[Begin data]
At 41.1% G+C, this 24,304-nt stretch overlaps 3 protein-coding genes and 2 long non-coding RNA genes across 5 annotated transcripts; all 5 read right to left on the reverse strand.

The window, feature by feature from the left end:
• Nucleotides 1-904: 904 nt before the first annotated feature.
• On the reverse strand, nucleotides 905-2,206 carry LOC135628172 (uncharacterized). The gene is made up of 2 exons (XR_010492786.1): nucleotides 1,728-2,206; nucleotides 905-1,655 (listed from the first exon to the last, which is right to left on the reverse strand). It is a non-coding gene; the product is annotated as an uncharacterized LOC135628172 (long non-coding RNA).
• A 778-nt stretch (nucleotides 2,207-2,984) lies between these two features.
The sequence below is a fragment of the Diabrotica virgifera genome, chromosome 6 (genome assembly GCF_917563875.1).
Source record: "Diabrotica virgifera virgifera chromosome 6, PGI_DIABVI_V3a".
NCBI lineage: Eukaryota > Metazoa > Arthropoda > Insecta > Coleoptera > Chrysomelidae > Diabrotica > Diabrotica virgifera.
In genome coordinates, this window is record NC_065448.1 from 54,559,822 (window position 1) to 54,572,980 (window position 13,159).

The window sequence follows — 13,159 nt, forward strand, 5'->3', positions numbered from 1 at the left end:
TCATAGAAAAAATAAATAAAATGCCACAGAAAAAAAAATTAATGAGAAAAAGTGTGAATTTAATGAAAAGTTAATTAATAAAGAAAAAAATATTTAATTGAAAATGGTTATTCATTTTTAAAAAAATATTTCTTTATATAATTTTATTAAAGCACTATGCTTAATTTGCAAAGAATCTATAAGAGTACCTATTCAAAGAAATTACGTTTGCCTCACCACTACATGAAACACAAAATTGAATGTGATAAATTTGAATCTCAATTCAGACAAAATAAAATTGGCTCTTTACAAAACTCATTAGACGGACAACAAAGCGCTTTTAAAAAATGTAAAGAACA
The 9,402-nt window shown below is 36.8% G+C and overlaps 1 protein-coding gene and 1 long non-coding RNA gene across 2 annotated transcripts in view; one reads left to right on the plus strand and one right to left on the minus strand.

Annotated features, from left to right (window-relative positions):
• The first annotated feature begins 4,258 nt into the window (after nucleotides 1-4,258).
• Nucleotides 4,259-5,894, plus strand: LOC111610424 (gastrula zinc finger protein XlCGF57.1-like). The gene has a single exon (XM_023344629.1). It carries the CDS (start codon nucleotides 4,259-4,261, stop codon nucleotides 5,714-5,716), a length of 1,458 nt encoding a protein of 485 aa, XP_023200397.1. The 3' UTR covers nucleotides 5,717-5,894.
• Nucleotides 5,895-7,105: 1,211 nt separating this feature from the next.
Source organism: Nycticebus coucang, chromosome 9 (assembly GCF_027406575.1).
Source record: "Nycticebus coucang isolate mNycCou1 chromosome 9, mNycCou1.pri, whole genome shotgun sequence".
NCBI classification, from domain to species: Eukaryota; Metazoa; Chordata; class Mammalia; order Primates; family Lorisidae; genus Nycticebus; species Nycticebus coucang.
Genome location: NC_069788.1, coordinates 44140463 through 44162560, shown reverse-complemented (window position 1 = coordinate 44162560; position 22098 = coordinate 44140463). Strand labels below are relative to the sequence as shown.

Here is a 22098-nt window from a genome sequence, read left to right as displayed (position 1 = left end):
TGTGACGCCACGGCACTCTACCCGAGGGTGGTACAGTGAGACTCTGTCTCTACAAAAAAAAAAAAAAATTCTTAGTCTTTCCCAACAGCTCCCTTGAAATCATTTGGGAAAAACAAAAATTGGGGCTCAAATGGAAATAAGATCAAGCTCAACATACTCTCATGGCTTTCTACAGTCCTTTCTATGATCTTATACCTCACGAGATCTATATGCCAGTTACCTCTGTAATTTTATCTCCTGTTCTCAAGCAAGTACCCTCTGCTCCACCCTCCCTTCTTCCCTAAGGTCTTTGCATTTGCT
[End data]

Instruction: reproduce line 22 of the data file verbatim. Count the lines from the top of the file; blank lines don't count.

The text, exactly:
TGTGACGCCACGGCACTCTACCCGAGGGTGGTACAGTGAGACTCTGTCTCTACAAAAAAAAAAAAAAATTCTTAGTCTTTCCCAACAGCTCCCTTGAAATCATTTGGGAAAAACAAAAATTGGGGCTCAAATGGAAATAAGATCAAGCTCAACATACTCTCATGGCTTTCTACAGTCCTTTCTATGATCTTATACCTCACGAGATCTATATGCCAGTTACCTCTGTAATTTTATCTCCTGTTCTCAAGCAAGTACCCTCTGCTCCACCCTCCCTTCTTCCCTAAGGTCTTTGCATTTGCT